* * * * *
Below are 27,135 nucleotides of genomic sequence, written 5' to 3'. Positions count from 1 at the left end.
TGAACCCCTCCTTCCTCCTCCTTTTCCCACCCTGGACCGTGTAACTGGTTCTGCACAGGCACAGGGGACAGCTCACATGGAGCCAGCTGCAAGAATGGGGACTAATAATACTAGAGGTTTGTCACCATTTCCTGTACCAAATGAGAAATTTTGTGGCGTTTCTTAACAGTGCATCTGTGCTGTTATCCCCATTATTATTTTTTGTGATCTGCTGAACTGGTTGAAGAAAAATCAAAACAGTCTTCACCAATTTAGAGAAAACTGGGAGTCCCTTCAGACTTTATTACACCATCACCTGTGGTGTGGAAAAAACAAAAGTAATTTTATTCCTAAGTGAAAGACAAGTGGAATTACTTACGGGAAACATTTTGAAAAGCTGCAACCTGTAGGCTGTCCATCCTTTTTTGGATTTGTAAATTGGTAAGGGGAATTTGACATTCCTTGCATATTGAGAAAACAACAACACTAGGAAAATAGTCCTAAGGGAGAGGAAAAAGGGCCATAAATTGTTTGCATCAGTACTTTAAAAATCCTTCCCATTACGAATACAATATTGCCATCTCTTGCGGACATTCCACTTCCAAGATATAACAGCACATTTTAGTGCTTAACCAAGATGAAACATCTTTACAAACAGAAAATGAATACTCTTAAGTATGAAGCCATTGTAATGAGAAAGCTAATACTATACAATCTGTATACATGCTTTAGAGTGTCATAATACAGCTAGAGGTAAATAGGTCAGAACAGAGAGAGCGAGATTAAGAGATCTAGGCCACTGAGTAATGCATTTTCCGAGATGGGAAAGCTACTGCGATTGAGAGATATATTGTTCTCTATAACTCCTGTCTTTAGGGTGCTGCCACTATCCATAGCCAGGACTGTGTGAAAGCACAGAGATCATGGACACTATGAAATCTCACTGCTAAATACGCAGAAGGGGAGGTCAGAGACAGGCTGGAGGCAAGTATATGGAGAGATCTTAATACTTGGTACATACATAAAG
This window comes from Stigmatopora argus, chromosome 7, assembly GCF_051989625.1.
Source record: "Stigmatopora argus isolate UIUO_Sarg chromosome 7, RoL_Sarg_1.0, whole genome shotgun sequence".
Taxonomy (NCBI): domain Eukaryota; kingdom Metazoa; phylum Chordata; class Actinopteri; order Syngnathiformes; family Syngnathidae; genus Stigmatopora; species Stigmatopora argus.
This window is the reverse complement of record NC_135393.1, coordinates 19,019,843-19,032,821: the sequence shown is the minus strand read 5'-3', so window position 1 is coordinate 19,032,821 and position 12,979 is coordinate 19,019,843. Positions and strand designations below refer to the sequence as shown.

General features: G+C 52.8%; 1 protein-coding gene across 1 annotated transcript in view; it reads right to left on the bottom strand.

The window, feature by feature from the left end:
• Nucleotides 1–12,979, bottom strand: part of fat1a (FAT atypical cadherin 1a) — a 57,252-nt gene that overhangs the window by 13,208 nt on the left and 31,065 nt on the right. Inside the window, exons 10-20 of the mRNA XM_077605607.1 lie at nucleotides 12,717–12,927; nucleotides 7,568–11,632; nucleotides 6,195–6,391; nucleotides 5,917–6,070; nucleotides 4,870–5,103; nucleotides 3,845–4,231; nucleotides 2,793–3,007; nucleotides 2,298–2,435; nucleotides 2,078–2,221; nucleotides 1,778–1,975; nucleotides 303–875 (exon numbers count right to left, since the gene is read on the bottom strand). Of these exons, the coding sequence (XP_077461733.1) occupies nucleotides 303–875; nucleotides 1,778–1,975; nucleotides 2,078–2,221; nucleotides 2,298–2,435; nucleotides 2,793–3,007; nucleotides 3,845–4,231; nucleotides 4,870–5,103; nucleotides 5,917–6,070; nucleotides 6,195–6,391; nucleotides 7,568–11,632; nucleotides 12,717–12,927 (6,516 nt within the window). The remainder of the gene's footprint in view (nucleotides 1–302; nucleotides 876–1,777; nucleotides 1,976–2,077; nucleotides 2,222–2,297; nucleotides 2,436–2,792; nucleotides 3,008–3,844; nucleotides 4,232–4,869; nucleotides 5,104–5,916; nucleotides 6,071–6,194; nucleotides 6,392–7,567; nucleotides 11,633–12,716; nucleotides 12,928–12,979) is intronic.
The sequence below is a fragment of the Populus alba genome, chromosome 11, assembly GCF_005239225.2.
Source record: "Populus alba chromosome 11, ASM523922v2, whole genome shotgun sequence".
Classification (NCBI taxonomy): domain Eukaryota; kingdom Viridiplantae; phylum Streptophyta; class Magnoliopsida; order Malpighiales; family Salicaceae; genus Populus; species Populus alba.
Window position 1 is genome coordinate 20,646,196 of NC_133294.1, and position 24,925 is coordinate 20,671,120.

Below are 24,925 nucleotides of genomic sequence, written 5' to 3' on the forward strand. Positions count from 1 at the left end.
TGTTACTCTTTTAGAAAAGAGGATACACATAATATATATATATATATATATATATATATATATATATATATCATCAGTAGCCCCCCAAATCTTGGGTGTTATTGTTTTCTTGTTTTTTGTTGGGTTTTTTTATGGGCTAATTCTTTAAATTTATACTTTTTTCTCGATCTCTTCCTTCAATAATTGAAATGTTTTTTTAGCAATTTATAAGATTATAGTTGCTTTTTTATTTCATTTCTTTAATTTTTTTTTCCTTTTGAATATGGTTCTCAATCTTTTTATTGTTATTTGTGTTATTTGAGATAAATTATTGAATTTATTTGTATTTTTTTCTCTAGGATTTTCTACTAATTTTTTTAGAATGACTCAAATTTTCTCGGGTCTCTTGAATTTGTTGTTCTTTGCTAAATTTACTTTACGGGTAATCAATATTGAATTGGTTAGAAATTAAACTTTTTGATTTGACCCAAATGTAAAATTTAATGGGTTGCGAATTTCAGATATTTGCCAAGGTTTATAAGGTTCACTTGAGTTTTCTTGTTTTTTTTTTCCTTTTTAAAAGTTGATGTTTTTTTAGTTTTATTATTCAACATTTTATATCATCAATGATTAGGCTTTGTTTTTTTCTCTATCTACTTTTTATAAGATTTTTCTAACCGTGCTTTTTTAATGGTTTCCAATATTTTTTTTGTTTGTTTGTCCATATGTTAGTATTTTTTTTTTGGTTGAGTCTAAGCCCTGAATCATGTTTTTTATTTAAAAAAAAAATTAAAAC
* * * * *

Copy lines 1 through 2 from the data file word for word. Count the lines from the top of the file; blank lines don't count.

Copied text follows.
Below are 27,135 nucleotides of genomic sequence, written 5' to 3'. Positions count from 1 at the left end.
TGAACCCCTCCTTCCTCCTCCTTTTCCCACCCTGGACCGTGTAACTGGTTCTGCACAGGCACAGGGGACAGCTCACATGGAGCCAGCTGCAAGAATGGGGACTAATAATACTAGAGGTTTGTCACCATTTCCTGTACCAAATGAGAAATTTTGTGGCGTTTCTTAACAGTGCATCTGTGCTGTTATCCCCATTATTATTTTTTGTGATCTGCTGAACTGGTTGAAGAAAAATCAAAACAGTCTTCACCAATTTAGAGAAAACTGGGAGTCCCTTCAGACTTTATTACACCATCACCTGTGGTGTGGAAAAAACAAAAGTAATTTTATTCCTAAGTGAAAGACAAGTGGAATTACTTACGGGAAACATTTTGAAAAGCTGCAACCTGTAGGCTGTCCATCCTTTTTTGGATTTGTAAATTGGTAAGGGGAATTTGACATTCCTTGCATATTGAGAAAACAACAACACTAGGAAAATAGTCCTAAGGGAGAGGAAAAAGGGCCATAAATTGTTTGCATCAGTACTTTAAAAATCCTTCCCATTACGAATACAATATTGCCATCTCTTGCGGACATTCCACTTCCAAGATATAACAGCACATTTTAGTGCTTAACCAAGATGAAACATCTTTACAAACAGAAAATGAATACTCTTAAGTATGAAGCCATTGTAATGAGAAAGCTAATACTATACAATCTGTATACATGCTTTAGAGTGTCATAATACAGCTAGAGGTAAATAGGTCAGAACAGAGAGAGCGAGATTAAGAGATCTAGGCCACTGAGTAATGCATTTTCCGAGATGGGAAAGCTACTGCGATTGAGAGATATATTGTTCTCTATAACTCCTGTCTTTAGGGTGCTGCCACTATCCATAGCCAGGACTGTGTGAAAGCACAGAGATCATGGACACTATGAAATCTCACTGCTAAATACGCAGAAGGGGAGGTCAGAGACAGGCTGGAGGCAAGTATATGGAGAGATCTTAATACTTGGTACATACATAAAG